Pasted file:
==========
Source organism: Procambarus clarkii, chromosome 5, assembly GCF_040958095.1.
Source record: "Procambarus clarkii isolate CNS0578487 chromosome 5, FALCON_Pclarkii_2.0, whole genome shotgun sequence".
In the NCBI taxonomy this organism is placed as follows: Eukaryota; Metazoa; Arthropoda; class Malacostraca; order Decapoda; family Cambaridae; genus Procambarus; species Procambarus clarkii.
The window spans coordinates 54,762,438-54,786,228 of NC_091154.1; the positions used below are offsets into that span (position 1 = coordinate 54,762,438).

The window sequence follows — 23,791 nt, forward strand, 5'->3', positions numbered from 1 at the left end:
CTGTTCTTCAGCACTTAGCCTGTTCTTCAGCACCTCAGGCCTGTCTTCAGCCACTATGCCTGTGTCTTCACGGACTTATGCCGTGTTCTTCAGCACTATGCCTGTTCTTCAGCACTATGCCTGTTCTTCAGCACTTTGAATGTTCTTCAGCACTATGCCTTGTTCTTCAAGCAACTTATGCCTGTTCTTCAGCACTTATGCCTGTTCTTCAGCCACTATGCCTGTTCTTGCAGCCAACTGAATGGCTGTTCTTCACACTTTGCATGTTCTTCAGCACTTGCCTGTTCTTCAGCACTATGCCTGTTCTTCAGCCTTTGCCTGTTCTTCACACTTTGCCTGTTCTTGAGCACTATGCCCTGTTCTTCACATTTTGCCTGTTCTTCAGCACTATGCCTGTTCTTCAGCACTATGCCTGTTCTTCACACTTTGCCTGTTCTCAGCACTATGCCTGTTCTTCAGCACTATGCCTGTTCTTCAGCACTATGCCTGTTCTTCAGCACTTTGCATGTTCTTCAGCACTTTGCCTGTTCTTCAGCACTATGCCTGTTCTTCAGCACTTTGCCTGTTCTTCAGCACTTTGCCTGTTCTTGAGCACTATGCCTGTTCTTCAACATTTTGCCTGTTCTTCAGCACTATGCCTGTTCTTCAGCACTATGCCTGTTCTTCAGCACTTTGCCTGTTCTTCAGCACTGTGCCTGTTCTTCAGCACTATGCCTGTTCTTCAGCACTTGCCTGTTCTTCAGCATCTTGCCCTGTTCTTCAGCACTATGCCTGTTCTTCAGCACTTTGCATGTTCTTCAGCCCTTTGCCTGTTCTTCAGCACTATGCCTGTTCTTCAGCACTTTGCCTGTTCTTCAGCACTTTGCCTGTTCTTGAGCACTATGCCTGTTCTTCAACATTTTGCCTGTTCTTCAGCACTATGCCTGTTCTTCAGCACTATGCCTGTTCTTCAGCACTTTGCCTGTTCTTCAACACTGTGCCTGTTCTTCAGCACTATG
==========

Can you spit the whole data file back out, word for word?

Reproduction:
Source organism: Procambarus clarkii, chromosome 5, assembly GCF_040958095.1.
Source record: "Procambarus clarkii isolate CNS0578487 chromosome 5, FALCON_Pclarkii_2.0, whole genome shotgun sequence".
In the NCBI taxonomy this organism is placed as follows: Eukaryota; Metazoa; Arthropoda; class Malacostraca; order Decapoda; family Cambaridae; genus Procambarus; species Procambarus clarkii.
The window spans coordinates 54,762,438-54,786,228 of NC_091154.1; the positions used below are offsets into that span (position 1 = coordinate 54,762,438).

The window sequence follows — 23,791 nt, forward strand, 5'->3', positions numbered from 1 at the left end:
CTGTTCTTCAGCACTTAGCCTGTTCTTCAGCACCTCAGGCCTGTCTTCAGCCACTATGCCTGTGTCTTCACGGACTTATGCCGTGTTCTTCAGCACTATGCCTGTTCTTCAGCACTATGCCTGTTCTTCAGCACTTTGAATGTTCTTCAGCACTATGCCTTGTTCTTCAAGCAACTTATGCCTGTTCTTCAGCACTTATGCCTGTTCTTCAGCCACTATGCCTGTTCTTGCAGCCAACTGAATGGCTGTTCTTCACACTTTGCATGTTCTTCAGCACTTGCCTGTTCTTCAGCACTATGCCTGTTCTTCAGCCTTTGCCTGTTCTTCACACTTTGCCTGTTCTTGAGCACTATGCCCTGTTCTTCACATTTTGCCTGTTCTTCAGCACTATGCCTGTTCTTCAGCACTATGCCTGTTCTTCACACTTTGCCTGTTCTCAGCACTATGCCTGTTCTTCAGCACTATGCCTGTTCTTCAGCACTATGCCTGTTCTTCAGCACTTTGCATGTTCTTCAGCACTTTGCCTGTTCTTCAGCACTATGCCTGTTCTTCAGCACTTTGCCTGTTCTTCAGCACTTTGCCTGTTCTTGAGCACTATGCCTGTTCTTCAACATTTTGCCTGTTCTTCAGCACTATGCCTGTTCTTCAGCACTATGCCTGTTCTTCAGCACTTTGCCTGTTCTTCAGCACTGTGCCTGTTCTTCAGCACTATGCCTGTTCTTCAGCACTTGCCTGTTCTTCAGCATCTTGCCCTGTTCTTCAGCACTATGCCTGTTCTTCAGCACTTTGCATGTTCTTCAGCCCTTTGCCTGTTCTTCAGCACTATGCCTGTTCTTCAGCACTTTGCCTGTTCTTCAGCACTTTGCCTGTTCTTGAGCACTATGCCTGTTCTTCAACATTTTGCCTGTTCTTCAGCACTATGCCTGTTCTTCAGCACTATGCCTGTTCTTCAGCACTTTGCCTGTTCTTCAACACTGTGCCTGTTCTTCAGCACTATG